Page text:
Global Action for Fall Armyworm Control

Regional workshop highlights effective IPM tactics for FAW control

20 September 2022

The importance of regional integrated pest management (IPM) packages as part of the Global Action for Fall Armyworm Control (GA), and the value of integrating all resources available through research and extension, were emphasized by Jingyuan Xia, Director of FAO Plant Production and Protection Division (NSP), during a workshop and regional meeting for Africa held in Malawi, held 13 - 14 July 2022.

Participating countries also agreed that following implementation of regional IPM strategies, field evaluations of IPM options would be concluded and demonstrations and training accelerated. 

Xia told the workshop participants that regional coordination, information-sharing across countries, and resource mobilization will all be strengthened. At global level, transfer of seed funding to countries, as well as impact assessments and globally standardized protocols and analyses for IPM trials will be accelerated. 

As part of the event, a field visit to Malawi’s Chitedze Agricultural Research Station - a national demonstration site - was organized and coordinated by Zhijun Chen, FAO Representative in Malawi. During the visit, botanicals that are being used in farmer field school (FFS) validation studies and other national demonstration projects were displayed, and the collection and preparation of extracts was exhibited and explained. 

Key technologies used in national level demonstrations include: botanical pesticides (Tephrosia vogelii, Neorautanenia mitis and Azadirachta indica) and good agricultural practices, such as using quality seeds, balanced fertilization, intercropping, crop mulching and no- or low tillage.

Xia emphasized that the GA, implemented across Africa, the Near East, Asia and the Pacific, has created a functional and effective coordination network across eight geo-zones, each with a demonstration country – one of which is Malawi. He emphasized three conclusions from his visit to the Chitedze research facility: the importance of integration, demonstration, and extension and research.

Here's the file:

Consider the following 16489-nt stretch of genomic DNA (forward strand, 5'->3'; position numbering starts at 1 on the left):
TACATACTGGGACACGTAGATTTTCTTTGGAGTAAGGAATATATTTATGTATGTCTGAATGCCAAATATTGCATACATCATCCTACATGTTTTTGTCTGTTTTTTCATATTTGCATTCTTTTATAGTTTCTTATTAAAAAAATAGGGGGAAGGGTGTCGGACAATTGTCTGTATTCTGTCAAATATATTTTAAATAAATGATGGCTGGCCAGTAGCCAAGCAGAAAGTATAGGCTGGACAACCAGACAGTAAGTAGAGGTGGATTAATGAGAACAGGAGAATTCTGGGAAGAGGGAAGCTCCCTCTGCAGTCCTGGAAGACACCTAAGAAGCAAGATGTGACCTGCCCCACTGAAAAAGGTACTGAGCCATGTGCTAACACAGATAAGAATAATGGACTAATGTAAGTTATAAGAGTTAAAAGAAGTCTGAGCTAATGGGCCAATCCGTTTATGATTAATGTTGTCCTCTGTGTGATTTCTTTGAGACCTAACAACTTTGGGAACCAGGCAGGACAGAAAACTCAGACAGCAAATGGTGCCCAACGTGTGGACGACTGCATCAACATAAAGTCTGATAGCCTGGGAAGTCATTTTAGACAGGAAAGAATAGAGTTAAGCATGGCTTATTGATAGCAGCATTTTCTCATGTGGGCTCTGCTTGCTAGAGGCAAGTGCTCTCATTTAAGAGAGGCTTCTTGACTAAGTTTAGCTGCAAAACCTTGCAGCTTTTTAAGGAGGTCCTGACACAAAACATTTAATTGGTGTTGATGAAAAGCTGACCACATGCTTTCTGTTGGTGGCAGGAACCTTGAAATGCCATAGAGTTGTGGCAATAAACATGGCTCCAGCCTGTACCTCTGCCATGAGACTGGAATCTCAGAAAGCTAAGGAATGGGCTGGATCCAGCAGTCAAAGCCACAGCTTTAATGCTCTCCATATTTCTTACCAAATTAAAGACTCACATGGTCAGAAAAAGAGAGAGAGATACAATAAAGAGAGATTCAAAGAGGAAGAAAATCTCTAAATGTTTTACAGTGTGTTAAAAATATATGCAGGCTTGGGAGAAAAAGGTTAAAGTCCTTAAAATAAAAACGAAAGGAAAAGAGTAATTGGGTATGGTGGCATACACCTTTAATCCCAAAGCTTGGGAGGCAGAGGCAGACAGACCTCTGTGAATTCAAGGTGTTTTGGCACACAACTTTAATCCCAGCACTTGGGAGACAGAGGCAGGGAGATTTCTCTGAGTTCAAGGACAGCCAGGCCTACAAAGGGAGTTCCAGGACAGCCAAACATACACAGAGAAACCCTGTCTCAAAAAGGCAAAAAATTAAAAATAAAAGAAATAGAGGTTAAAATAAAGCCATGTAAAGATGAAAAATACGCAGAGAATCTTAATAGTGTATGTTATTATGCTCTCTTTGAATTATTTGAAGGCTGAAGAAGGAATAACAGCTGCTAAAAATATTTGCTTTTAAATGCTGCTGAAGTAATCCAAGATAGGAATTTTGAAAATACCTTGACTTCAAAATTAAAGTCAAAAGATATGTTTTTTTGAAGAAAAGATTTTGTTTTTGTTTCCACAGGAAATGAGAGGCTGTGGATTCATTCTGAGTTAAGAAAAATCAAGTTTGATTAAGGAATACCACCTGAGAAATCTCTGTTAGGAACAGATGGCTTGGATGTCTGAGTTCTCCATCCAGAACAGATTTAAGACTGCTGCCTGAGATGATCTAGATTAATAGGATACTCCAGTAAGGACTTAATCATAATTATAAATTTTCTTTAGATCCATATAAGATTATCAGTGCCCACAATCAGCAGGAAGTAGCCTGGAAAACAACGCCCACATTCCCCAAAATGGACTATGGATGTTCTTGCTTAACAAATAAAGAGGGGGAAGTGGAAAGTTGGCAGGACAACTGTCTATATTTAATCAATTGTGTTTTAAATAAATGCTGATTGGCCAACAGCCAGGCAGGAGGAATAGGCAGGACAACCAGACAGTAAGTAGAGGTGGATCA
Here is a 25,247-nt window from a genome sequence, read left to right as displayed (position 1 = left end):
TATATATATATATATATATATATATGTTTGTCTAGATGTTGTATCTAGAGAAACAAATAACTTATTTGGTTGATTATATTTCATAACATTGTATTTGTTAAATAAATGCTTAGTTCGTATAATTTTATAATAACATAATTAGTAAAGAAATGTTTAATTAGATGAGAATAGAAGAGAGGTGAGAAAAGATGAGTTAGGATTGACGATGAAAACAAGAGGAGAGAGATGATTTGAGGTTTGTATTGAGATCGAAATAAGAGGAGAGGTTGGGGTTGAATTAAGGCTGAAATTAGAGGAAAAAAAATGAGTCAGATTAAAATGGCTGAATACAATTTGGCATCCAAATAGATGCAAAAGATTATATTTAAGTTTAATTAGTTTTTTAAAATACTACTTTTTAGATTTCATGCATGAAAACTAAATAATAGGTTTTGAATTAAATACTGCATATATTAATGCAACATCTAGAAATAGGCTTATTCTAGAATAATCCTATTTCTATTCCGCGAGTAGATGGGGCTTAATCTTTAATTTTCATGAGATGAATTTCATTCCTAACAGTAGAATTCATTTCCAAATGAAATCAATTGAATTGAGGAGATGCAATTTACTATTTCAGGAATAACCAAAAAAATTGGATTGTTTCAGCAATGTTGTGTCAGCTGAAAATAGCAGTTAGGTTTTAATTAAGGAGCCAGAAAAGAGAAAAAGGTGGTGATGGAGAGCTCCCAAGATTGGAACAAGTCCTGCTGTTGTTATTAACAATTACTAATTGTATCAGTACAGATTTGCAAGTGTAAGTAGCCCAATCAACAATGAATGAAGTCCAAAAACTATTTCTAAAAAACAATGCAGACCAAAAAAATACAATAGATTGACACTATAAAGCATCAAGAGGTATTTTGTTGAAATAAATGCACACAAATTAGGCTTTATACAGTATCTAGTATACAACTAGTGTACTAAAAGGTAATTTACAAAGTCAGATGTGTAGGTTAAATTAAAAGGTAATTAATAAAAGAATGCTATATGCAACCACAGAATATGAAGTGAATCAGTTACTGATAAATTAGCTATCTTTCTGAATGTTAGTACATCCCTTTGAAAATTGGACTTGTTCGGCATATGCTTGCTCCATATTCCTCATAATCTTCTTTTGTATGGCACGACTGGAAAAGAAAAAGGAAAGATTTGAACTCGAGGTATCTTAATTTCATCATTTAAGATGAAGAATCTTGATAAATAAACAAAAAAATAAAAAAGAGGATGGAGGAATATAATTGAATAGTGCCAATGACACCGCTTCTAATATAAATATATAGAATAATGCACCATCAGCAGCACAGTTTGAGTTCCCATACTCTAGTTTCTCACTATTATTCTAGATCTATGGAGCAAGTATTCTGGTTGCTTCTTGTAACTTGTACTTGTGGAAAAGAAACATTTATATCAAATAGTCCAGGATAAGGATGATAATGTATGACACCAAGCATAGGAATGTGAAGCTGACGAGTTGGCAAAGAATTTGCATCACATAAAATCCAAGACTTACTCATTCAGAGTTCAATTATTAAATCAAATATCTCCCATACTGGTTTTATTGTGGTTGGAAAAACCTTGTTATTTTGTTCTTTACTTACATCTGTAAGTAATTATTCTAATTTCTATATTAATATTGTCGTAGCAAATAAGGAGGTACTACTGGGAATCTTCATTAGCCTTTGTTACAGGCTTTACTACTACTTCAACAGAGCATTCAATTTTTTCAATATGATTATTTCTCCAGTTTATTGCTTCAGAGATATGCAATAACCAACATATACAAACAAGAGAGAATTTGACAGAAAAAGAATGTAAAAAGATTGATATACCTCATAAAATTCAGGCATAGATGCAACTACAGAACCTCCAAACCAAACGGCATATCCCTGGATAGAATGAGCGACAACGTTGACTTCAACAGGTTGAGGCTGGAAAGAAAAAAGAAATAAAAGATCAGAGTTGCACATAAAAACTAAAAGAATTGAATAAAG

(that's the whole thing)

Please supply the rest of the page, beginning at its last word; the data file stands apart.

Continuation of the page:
During the workshop, two farmers, Chimwemwe Aironi and Florence Nantchengwa, from Malawi’s Phalombe District, said that indigenous methods are very effective, particularly neem, fish soup, T. vogelii and N. mitis. The latter was a strong performer, is locally available, and does not cause negative side effects to farmers and the environment. The farmers said that governments should intensify research in FAW management with farmers as key stakeholders on the frontline in research activities on FAW management.

Wilkinson Makuma of Malawi’s Department of Agriculture and Research said that since the introduction of FAW in Malawi, because farmers could not afford synthetic pesticides, they re-discovered indigenous solutions for FAW management, adapting their past experiences with other pests. Some of this indigenous knowledge was shown to be efficacious and was subsequently evaluated by scientists who upheld that conclusion.

Trust Donga of the Lilongwe University of Agriculture and Natural Resources (LUANAR) explained research into the biology of FAW and work to systematize farmers' practices for the management of the pest.

Chen, during the workshop, outlined future work plans, including mainstreaming of IPM concepts and approaches in a national strategy, with guidelines on how to facilitate the validation, review, approval and registering of local control methods. However, he said government should take on more responsibility because projects alone cannot continuously support this work. Feedback from farmers is also essential and the ultimate objective of demonstrations is to show suitable, proven technologies and approaches for farmers by upscaling their application, he said